People who take lysine daily seem to get fewer canker sores. This is interesting because typically lysine (also known as l-lysine) is recommended for cold sores vs canker sores and they are very different conditions.
First you need to know the difference between the two types of sores. Cold sores, which are highly contagious, are caused by the herpes virus, while canker sores are not contagious and they can have many causes. The causes range from vitamin deficiency, stress, genetics, food allergies, the SLS in toothpaste, physical trauma to the mouth, hormone fluctuations, a temporary weakening of the immune system such as when you get a cold or flu, and can also afflict those with seriously compromised immune systems.
Cold sores are clusters of blisters that appear on the outside of the lips and surrounding area, while canker sores, also called mouth ulcers or aphthous ulcers, are small, very painful ulcers appear on the inside of the mouth, namely the inner lips and cheeks, tongue, gums and soft palate. They usually start as a red spot with a white-ish rim, which soon becomes coated with a yellowish mix of bacteria, white blood cells and fluid (yuck). The pain and discomfort can be considerable, and they usually last from a week to two weeks, and in severe cases as long as six weeks.
Some people have tried everything, both over-the counter canker sore treatments and home remedies as well as prescription medicines and have not found relief. For some, supplementing with lysine seems to be the answer.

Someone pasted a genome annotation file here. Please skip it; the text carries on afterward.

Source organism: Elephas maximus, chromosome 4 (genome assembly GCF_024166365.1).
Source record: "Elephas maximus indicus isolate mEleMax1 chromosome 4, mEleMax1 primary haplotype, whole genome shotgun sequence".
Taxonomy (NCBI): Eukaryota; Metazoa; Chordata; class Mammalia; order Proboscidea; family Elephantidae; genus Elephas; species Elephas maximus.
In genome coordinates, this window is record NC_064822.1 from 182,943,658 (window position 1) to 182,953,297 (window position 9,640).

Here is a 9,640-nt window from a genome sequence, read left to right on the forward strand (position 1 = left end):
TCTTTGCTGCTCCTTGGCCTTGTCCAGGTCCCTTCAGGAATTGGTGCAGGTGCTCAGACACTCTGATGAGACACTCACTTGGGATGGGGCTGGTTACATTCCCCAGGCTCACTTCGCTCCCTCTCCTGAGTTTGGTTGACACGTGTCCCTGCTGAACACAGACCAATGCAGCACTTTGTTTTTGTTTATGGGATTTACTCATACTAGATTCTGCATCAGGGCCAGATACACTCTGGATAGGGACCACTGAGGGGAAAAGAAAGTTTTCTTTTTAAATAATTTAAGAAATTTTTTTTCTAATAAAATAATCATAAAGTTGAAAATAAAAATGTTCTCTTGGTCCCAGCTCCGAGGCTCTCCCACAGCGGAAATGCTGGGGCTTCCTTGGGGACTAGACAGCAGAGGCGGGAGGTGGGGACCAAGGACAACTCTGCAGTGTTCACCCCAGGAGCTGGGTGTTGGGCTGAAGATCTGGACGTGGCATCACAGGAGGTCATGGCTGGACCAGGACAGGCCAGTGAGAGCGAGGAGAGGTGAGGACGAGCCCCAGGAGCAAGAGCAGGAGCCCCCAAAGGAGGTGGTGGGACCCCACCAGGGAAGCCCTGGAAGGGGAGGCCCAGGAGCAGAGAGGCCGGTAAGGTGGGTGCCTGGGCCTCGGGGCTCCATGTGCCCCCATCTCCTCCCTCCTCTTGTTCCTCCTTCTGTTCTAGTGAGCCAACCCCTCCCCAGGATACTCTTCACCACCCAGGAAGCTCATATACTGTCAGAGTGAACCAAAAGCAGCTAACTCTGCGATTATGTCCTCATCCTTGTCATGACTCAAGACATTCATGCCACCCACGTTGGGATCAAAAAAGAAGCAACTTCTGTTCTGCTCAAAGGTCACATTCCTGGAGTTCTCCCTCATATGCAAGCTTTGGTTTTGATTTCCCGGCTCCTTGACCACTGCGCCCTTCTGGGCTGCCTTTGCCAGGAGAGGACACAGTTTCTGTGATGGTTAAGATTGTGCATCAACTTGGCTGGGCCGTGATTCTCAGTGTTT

What Is Lysine
L-Lysine is an essential amino acid, which means it is not produced in the body and you need to get it from your foods. It is found naturally in protein such as from red meat, fish and soy, legumes, dairy products like cheese, milk and eggs, and wheat germ. You can also buy it in supplement from health food stores and many drug stores and it is relatively inexpensive. Lysine is an essential building block for protein and for producing carnitine, which is used to convert fatty acids into energy. Lysine is also important for the formulation of collagen and helps in the absorption of calcium. It assists with tissue repair and the production of hormones, enzymes and antibodies.
It appears that a deficiency in lysine make be a trigger for mouth ulcers in some people. Sometimes vegans who don’t consume enough legumes and some athletes bay become deficient. Also, those who are taking the amino acid arginine for other conditions may need to supplement with lysine to maintain a balance between the two amino acids. High levels of arginine may lower your levels of lysine. Lysine is often used by cold sore suffers to prevent or reduce outbreaks and there are some scientific studies to back this up. They seek to increase the levels of lysine vs. arginine, which is used by viruses for growth and development.
While canker sores do not appear to be caused by a virus and are not related to cold sores (herpes virus), for some people supplementing appears to help reduce or prevent canker sore outbreaks. Anecdotally, people who have tried lysine say they get fewer canker sores and they are smaller and tend to heal quicker. No one knows exactly why lysine might help with canker sores, but some people have found that taking 1000 mg per day has helped.
According to the University of Maryland Medical Center, lysine is pretty safe, although in high doses it has been shown in some studies to sometimes cause diarrhea, gallstones and those with kidney or liver issues should be sure to consult their doctor before using. As with any supplement, if you are thinking about trying lysine to help prevent your canker sores, you should check with your doctor.